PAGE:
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tle
May. 25, 2011, 10:10 AM
Seems I have a TON of them. How do you get rid of them?

coloredcowhorse
May. 25, 2011, 10:31 AM
Seems I have a TON of them. How do you get rid of them?

Check with local ranchers/farmers/extension service to find a beekeeper.... pretty nicely valued for alfalfal ranchers for pollination (alfalfa seed growers)....they set up big movable "bee houses" for them here as they do a job equal to honey bees and are easier to move around.

deltawave
May. 25, 2011, 11:07 AM
They are pretty tough to get rid of. This is their mating season and they hover and hover and hover . . . not aggressive and they pretty much ignore people and horses, but they give me the willies! Not to mention they drill holes in your barn. :sigh:

They are almost impervious to knock-dead sprays. (and are great at avoiding being squished, great flyers)

We have an exterminator service that comes out monthly to deal with the various insect varmints. They're due to spray the barn for these and other nasties. I always have to make sure the guy who's NOT afraid of horses comes, though--one of the team won't go into the paddock when the man-eating Shetland is out there! :lol:

I've soaked down the rafters of my horse porch with knock-dead spray and that deters other wasps and bees, but it does next to nothing vs. the carpenter bees. Whatever the exterminators use, it is better.

jconnors
May. 25, 2011, 11:14 AM
My boyfriend and I take a radically different route. It keeps us in practice for goose hunting season. We take little 22 long rifle's with bird shot and just start shooting them. Its our little fun way. We kill up to 200 bees a session. Just make sure the horses are away from the barn...:D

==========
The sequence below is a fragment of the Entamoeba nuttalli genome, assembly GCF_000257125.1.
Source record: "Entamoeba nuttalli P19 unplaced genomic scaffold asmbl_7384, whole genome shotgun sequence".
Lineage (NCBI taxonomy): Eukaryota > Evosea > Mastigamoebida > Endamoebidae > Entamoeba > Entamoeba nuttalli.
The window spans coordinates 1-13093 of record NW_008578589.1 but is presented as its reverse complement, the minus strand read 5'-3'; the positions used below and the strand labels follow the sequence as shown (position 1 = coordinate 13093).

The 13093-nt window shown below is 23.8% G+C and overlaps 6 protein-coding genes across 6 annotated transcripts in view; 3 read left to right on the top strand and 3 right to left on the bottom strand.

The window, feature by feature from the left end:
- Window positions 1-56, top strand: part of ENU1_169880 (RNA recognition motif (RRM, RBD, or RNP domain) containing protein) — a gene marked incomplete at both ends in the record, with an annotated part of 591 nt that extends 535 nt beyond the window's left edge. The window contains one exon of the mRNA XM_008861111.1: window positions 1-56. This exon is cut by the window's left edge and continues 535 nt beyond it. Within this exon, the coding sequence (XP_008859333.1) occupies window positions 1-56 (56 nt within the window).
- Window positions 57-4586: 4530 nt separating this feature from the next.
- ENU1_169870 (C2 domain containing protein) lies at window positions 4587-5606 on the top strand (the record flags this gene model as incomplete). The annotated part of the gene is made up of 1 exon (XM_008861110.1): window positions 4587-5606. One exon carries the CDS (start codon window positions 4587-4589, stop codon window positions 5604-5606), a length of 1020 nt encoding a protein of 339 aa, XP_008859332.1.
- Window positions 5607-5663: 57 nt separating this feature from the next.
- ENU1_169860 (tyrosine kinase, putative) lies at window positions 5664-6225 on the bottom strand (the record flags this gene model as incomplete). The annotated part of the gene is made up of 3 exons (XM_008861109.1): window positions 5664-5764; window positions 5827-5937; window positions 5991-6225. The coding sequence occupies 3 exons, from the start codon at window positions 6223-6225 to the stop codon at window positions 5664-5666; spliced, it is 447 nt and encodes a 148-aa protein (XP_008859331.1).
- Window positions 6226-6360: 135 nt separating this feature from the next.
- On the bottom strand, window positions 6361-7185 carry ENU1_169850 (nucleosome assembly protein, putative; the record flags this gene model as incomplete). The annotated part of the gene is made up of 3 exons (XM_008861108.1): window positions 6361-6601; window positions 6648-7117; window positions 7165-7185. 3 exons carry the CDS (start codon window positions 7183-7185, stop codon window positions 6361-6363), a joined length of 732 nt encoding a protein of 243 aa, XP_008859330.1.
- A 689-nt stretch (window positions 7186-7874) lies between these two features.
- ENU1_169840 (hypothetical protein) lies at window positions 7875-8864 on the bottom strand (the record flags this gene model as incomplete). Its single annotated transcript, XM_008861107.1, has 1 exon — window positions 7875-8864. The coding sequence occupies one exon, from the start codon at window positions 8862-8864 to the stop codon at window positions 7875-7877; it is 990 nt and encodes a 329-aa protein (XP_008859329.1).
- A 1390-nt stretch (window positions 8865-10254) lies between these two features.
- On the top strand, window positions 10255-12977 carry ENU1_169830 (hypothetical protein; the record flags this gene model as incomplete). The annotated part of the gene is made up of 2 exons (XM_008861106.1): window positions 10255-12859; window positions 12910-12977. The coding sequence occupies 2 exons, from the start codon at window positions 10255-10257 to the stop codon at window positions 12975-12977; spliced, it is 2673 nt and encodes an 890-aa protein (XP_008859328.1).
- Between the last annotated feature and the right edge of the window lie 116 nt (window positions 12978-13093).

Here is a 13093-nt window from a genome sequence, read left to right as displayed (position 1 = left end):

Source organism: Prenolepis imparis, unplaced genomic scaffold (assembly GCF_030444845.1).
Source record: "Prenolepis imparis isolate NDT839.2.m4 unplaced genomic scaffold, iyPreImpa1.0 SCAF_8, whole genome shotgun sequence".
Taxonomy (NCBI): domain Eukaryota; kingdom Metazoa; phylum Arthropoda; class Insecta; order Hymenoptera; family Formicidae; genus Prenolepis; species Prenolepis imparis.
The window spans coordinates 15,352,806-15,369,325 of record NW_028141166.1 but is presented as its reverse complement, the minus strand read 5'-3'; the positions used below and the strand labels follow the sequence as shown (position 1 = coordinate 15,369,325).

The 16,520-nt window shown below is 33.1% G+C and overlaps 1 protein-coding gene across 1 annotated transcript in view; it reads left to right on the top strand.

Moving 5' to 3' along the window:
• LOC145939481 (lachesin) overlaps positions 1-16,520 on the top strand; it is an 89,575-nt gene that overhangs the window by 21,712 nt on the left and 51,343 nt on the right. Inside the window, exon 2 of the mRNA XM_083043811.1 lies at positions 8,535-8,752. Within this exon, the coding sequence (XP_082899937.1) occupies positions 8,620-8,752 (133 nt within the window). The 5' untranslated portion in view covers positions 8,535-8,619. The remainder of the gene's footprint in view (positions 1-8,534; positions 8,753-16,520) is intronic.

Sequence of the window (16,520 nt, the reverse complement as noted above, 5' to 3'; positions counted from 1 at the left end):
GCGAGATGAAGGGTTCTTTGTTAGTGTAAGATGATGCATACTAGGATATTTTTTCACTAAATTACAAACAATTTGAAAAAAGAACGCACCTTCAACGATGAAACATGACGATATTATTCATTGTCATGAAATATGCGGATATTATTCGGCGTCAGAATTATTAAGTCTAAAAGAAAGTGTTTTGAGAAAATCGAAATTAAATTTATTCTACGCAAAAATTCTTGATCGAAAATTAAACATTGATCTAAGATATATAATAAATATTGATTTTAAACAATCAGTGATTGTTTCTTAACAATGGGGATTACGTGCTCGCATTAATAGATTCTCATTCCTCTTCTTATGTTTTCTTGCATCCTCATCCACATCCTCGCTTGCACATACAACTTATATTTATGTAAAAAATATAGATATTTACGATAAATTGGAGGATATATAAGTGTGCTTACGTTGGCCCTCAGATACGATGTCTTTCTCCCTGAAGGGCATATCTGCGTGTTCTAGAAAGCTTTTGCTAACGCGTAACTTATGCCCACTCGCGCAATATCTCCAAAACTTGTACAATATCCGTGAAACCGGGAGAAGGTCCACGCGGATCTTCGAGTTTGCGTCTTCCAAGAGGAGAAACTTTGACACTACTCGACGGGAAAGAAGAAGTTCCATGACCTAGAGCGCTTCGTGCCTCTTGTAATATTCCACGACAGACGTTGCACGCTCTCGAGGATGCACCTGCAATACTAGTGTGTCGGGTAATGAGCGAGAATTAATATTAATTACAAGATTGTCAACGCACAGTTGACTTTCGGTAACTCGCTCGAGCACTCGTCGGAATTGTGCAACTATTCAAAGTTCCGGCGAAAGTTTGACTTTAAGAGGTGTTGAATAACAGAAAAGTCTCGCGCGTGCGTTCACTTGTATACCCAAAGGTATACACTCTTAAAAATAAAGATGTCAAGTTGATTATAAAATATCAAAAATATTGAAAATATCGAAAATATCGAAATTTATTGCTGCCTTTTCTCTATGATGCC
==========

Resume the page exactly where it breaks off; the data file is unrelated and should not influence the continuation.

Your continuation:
wsmoak
May. 25, 2011, 11:16 AM
Seems I have a TON of them. How do you get rid of them?

We have the house (log home) and outbuildings sprayed every year, as soon as we see them start flying, which is quite early in the season.

I don't like killing bees, but according to our agricultural extension agent, carpenter bees aren't very good pollinators anyway. And eating my house is Not Allowed.

And these guys show up early in the season, well before the "good bees" emerge, so hopefully we're not doing _too_ much damage.

The males are the ones chasing you around the yard, and they don't sting. (The females do, but they're busy making holes in things.)

If you prefer a non-chemical approach... play beeminton! You can swat them out of the air with a badminton racquet, and then squash them.

kiwifruit
May. 25, 2011, 11:17 AM
I feel your pain! I have a log cabin and the carpenter bees are just feasting on it! There is a special white powder that you use to puff into the holes. I was told when they go back into the holes, the powder kills them. Our local exterminator does this on areas that he can reach but I need to call in a special person that deals with log cabin issues to treat the entire house. In involved high ladders and a lot of time. Or you can do what my husband does, he gets an old tennis racket and whacks them dead. Great for relieving frustrations! Good luck!

jconnors
May. 25, 2011, 11:53 AM
If you prefer a non-chemical approach... play beeminton! You can swat them out of the air with a badminton racquet, and then squash them.


We have done this also! And a wiffle ball bat works too!

Heliodoro
May. 25, 2011, 12:01 PM
Another log cabin home owner here, we have our house treated by an exterminator that specializes in outside house treatments. She comes out up to twice a year, depending on how bad they are.

That and a tennis racket...

LauraKY
May. 25, 2011, 12:05 PM
Paint the wood. Spray with permethrin. Stuff the holes with steel wool.

ponygirl
May. 25, 2011, 12:20 PM
Seems I have a TON of them. How do you get rid of them?

Electric tennis racket. :D

SMF11
May. 25, 2011, 01:24 PM
We have a ton here too. I did some online research and they are pretty valuable as pollinators, esp. as the honeybee population is dropping. You might want to think twice before getting rid of them

If it helps, know that the hovering bees are the males protecting their territory. They *cannot* sting. The females apparently can, but they are up in the holes and not hovering.